The Best Way to Treat Thrush

I have a 13 yr. old thoroughbred with a chronic thrush problem in one front foot. I have tried the bleach/water mixture. A friend with horses says she puts Icthammol ointment on the hoof and covers it to draw out the thrush and dry it out. Is this a good remedy? LB, Nebraska

Dear LB,

The important thing to understand about thrush–an infection of the frog that results in black smelly discharge–is that until the underlying cause is diagnosed and corrected, the infection will keep coming back no matter how it is treated. That’s because thrush isn’t so much a problem of a dirty environment attacking a horse’s hoof as it is a problem of a horse’s hoof not being healthy enough to resist infection.

As long as a horse is sound, trimmed properly, and provided exercise and turnout, the natural cleaning mechanism of his hooves should keep thrush and other conditions at bay. But chronic lameness, improper hoof care, and too much stall time restrict the hoof’s ability to self-clean. The conformation of some horses’ hooves can set them up for thrush too. Deep, narrow grooves (sulci) on either side of the frog are built-in traps for dirt and moisture and do not have much exposure to air—conditions thrush-causing microorganisms thrive in.

I encourage you to work closely with your farrier and veterinarian to diagnose why your horse’s one front hoof is so prone to thrush then come up with a plan to correct it. It may take the better part of a year to grow a healthier shaped hoof, but the results will be worth it: no more thrush and no more daily medicating!

In the meantime, any number of antiseptic or astringent products should keep the thrush at bay while you’re treating the underlying issue. There are many commercial products available such as Thrush-XX, Thrush Buster or Thrush Remedy. Your healthcare team may recommend a homemade recipe that contains ingredients such as iodine, vinegar or hydrogen peroxide. While some farriers and veterinarians use poultice or hoof packing as drawing agents, I have not heard of using ichthammol on the hoof for thrush. However, I don’t think it would hurt anything. Just please don’t use any caustic substances like bleach or formalin because these may do more harm than good near sensitive structures of the hoof.

Lydia Gray, DVM MA, is the Staff Veterinarian for SmartPak. Prior to joining SmartPak, Dr. Gray served as the first-ever Director of Owner Education for the American Association of Equine Practitioners. She has authored numerous articles in publications such as The Horse, Horse Illustrated, Western Horseman and a variety of veterinary journals and magazines. Dr. Gray is also a frequent speaker at horse expos, veterinary conventions and other events. After graduating with honors from the University of Illinois College of Veterinary Medicine and receiving her Master's Degree in Interpersonal and Organizational Communication, she practiced at the Tremont Veterinary Clinic for several years. Dr. Gray is active in the American Veterinary Medical Association and Illinois State Veterinary Medical Association. She enjoys training and showing her Trakehner, Newman, in both combined driving and dressage, and is a USDF “L” Program Graduate (with distinction). Find Dr. Gray on Google+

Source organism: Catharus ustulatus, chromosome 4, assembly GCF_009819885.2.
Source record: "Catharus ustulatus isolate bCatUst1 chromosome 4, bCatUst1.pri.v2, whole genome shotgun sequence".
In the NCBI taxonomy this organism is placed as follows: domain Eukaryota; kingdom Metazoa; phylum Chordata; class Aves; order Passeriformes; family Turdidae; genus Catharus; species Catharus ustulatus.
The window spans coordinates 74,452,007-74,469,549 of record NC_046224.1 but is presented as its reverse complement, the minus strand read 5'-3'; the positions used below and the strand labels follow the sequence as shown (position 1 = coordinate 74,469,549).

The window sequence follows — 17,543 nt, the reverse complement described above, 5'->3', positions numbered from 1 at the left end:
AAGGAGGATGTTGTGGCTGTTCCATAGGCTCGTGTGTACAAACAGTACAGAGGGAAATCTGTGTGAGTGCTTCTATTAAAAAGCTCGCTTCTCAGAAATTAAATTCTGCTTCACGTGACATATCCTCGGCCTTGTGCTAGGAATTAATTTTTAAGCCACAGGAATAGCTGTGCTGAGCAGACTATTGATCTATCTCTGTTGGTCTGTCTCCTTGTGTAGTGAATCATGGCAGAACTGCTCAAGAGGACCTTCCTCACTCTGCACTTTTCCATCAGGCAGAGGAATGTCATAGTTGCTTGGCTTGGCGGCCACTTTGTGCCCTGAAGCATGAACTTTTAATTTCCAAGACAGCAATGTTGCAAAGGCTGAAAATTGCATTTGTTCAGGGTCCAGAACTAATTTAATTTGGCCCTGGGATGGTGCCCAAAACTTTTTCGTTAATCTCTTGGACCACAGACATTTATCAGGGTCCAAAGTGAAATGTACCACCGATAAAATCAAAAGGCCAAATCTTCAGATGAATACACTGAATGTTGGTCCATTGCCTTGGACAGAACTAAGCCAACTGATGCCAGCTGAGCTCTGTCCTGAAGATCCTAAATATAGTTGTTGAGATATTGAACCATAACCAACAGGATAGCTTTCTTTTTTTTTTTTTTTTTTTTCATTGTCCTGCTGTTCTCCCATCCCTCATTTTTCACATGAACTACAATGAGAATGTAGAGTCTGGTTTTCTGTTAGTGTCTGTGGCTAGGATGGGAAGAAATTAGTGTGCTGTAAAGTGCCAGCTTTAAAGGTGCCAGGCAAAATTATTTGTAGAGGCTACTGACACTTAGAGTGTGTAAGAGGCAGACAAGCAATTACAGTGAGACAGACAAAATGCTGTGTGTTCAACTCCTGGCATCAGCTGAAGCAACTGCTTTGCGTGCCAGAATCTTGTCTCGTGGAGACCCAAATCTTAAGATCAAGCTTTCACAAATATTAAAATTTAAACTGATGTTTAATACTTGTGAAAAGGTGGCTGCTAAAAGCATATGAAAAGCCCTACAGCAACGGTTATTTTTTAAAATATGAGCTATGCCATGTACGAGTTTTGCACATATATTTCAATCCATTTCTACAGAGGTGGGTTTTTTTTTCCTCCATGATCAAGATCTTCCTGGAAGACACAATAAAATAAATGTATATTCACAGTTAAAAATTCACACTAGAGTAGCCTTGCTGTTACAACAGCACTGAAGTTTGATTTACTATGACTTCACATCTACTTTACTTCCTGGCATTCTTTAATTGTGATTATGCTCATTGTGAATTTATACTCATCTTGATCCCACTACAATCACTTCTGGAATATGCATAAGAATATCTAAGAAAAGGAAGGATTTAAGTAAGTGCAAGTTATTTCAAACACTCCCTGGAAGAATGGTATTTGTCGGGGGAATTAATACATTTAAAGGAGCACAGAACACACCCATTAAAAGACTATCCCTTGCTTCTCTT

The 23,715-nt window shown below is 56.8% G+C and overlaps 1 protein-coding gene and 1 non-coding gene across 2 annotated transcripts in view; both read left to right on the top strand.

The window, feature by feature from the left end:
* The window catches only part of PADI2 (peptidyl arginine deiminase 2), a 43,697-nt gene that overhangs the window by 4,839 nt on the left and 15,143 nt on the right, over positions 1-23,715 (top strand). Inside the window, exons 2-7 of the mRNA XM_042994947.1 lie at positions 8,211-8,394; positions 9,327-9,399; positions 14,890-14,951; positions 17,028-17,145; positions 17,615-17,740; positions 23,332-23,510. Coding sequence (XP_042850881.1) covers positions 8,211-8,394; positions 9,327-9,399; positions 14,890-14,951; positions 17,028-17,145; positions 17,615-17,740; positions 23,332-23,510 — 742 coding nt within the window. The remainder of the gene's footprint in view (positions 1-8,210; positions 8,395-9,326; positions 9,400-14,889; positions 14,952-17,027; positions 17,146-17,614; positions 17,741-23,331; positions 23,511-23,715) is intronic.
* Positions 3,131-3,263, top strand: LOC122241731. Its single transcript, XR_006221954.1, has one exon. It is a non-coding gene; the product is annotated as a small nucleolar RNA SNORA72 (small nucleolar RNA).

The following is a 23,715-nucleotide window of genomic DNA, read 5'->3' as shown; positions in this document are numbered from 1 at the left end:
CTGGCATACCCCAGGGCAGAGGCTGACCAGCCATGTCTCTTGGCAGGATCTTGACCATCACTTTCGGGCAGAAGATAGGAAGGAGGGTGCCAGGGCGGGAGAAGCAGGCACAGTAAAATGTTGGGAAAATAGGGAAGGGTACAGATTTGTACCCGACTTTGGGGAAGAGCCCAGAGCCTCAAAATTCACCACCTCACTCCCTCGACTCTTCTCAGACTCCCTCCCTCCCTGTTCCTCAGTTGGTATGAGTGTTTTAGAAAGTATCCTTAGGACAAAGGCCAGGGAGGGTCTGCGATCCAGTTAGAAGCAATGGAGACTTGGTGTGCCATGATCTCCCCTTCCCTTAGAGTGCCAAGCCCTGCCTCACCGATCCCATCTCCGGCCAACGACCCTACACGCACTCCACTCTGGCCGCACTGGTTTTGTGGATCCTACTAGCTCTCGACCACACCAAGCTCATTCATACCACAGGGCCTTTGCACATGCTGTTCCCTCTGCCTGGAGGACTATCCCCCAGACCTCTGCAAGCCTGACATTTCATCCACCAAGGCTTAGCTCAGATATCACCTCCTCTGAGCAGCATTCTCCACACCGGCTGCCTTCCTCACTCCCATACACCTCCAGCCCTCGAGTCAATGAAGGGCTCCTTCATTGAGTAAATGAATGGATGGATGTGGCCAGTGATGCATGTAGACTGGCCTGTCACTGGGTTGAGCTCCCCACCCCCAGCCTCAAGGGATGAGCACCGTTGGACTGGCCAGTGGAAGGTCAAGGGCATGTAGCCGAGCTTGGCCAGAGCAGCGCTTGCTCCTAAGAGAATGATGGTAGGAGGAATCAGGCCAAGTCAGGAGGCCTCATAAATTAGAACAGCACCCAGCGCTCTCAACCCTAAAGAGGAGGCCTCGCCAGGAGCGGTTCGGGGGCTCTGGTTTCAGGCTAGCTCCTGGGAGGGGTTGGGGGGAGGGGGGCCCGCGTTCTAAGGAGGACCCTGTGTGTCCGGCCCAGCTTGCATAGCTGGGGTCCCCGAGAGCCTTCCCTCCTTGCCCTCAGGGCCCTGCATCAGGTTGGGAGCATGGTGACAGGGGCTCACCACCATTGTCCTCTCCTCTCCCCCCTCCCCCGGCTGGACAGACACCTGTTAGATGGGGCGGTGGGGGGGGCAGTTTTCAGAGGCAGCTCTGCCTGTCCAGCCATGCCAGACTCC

Posted in Skin, Coat & Hooves

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2 comments on “The Best Way to Treat Thrush
  1. nina says:

    This is a super old post, but my horse used to have the same issue.
    What I’ve done during the wet season(since that’s when he was known to get thrush and an abcess) I’ve put him on a biotin suppliment, which was recommended by our vet and I go out and clean his feet every day and apply Koppertox to his frog and bottom of his hooves. Thrush XX has the same ingredients as Koppertox, so either one works, I’ve used them both.
    They’re both water resistant, which is nice and has a green color so you can see where you’ve put it.
    I was also told by my farrier that you can get a silicone product to seal the bottom of the hoof for horses that have cronic thrush and abcess issues..though I haven’t tried this since we’ve beat the odds this year and haven’t run into any problems.

  2. Beth says:

    Why is it not okay to use bleach? My trainer uses it a lot…I’ve always used hydrogen peroxide to clear out thrushy/dirty hooves.

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